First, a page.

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There are lots of Gothic elements in "The Tell-Tale Heart." Firstly, one of the characteristics of a Gothic story is the threat of some terrifying event which is used by the writer to add tension and create suspense. In this case, the terrifying event is the murder of the old man.

Secondly, Gothic stories often contain some supernatural elements. In "The Tell-Tale Heart," this is shown through the "Evil eye" which the narrator believes is deliberately taunting him. The desire to rid himself of this "Evil eye" becomes the narrator's motive for the old man's murder. In addition, the sound of the beating heart is another supernatural element in the story.

Finally, the setting of the story has Gothic characteristics. The old man's bedroom, for instance, is described as being "black as pitch" when the narrator visits it. The darkness of this room creates an eerie atmosphere which is characteristic of a Gothic story.

For more Gothic elements, see the first reference link provided.

 

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Gothic literature is a sort of subgenre of Romantic literature.  It is characterized by death and gloom, and it often aims to produce fear and horror in the reader.  Although it can include elements of romance, such as a focus on the sublimity of nature and importance of the individual, "The Tell-Tale Heart" is a story comprised of many more of the former elements than the latter: there is no sublime nature here, only horror.

Perhaps the most horror-inducing elements of this story are the narrator's insistence, both on his mental stability, when it is clear that he is utterly unstable, and on the completely mad reason he has to commit murder.  We might be able to feel somewhat secure, imagining that we are safe from being murdered if we keep on the windy side of care, fail to offend others, be nice, and so forth.  However, this narrator produces fear in us as a result of his lack of any real motive: he says he doesn't hate the old man he kills, nor does he desire the old man's money or have some grudge to repay.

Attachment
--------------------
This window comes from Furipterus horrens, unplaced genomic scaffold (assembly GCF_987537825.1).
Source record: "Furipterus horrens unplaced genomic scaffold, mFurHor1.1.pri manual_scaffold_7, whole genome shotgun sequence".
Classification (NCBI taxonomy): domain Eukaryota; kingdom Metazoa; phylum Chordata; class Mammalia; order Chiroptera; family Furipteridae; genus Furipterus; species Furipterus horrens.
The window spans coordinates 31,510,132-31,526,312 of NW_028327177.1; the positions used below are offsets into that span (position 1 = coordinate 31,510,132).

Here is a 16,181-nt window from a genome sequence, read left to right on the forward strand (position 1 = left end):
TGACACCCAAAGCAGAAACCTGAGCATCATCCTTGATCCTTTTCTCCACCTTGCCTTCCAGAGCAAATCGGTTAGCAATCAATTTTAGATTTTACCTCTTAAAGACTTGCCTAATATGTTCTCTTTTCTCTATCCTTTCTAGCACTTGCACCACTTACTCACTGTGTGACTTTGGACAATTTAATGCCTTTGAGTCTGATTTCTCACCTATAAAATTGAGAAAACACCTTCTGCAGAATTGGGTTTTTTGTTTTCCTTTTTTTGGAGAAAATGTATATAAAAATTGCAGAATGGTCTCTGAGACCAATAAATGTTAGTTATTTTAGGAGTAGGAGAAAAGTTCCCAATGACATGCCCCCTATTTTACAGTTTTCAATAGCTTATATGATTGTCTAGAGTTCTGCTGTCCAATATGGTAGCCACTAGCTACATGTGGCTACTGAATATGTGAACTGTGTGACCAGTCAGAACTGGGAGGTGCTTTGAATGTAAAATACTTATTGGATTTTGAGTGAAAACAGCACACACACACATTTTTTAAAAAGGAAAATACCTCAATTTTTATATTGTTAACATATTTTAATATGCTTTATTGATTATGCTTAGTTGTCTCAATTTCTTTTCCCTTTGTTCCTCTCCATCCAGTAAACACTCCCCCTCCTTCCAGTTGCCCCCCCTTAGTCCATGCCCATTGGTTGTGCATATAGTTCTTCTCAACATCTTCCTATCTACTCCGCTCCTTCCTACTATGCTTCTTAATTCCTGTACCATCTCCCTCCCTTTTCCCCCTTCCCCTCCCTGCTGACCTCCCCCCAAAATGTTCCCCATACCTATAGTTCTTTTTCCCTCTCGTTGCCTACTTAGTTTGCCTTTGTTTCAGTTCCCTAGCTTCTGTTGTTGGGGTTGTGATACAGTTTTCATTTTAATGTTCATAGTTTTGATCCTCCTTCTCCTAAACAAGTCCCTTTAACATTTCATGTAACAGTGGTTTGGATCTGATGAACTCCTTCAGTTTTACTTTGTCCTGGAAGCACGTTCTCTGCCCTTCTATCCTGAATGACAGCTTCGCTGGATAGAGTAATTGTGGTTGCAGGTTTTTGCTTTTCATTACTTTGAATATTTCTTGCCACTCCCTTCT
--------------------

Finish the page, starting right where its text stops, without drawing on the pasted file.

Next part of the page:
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Gothic literature is characterized by a fascination with death, decay, and gloominess.  In Poe's story, death as obsession is evident.  The insane narrator can think of nothing else but killing the old man with whom he lives.  And, as with many gothic tales, there is a focal point for the death-obsession.  In this story, it is the old man's eye:

One of his eyes resembled that of a vulture—a pale blue eye with a film over it. Whenever it fell upon me my blood ran cold, and so by degrees, very gradually, I made up my mind to take the life of the old man, and thus rid myself of the eye for ever.

Decay is evident not only in the descriptions of the old man's failing body, but also in the house itself.  The physical manifestations of inanimate objects, like houses, is also a component of gothic literature.  In this case, the dim lighting, the creaking door hinges, and the loose floorboards are evidence of decay.

Gloominess, too, is ever-present in Poe's gruesome, gothic tale:

Presently I heard a slight groan, and I knew it was the groan of mortal terror. It was not a groan of pain or of grief—oh, no! it was the low stifled sound that arises from the bottom of the soul when overcharged with awe. I knew the sound well. Many a night, just at midnight, when all the world slept, it has welled up from my own bosom, deepening, with its dreadful echo, the terrors that distracted me.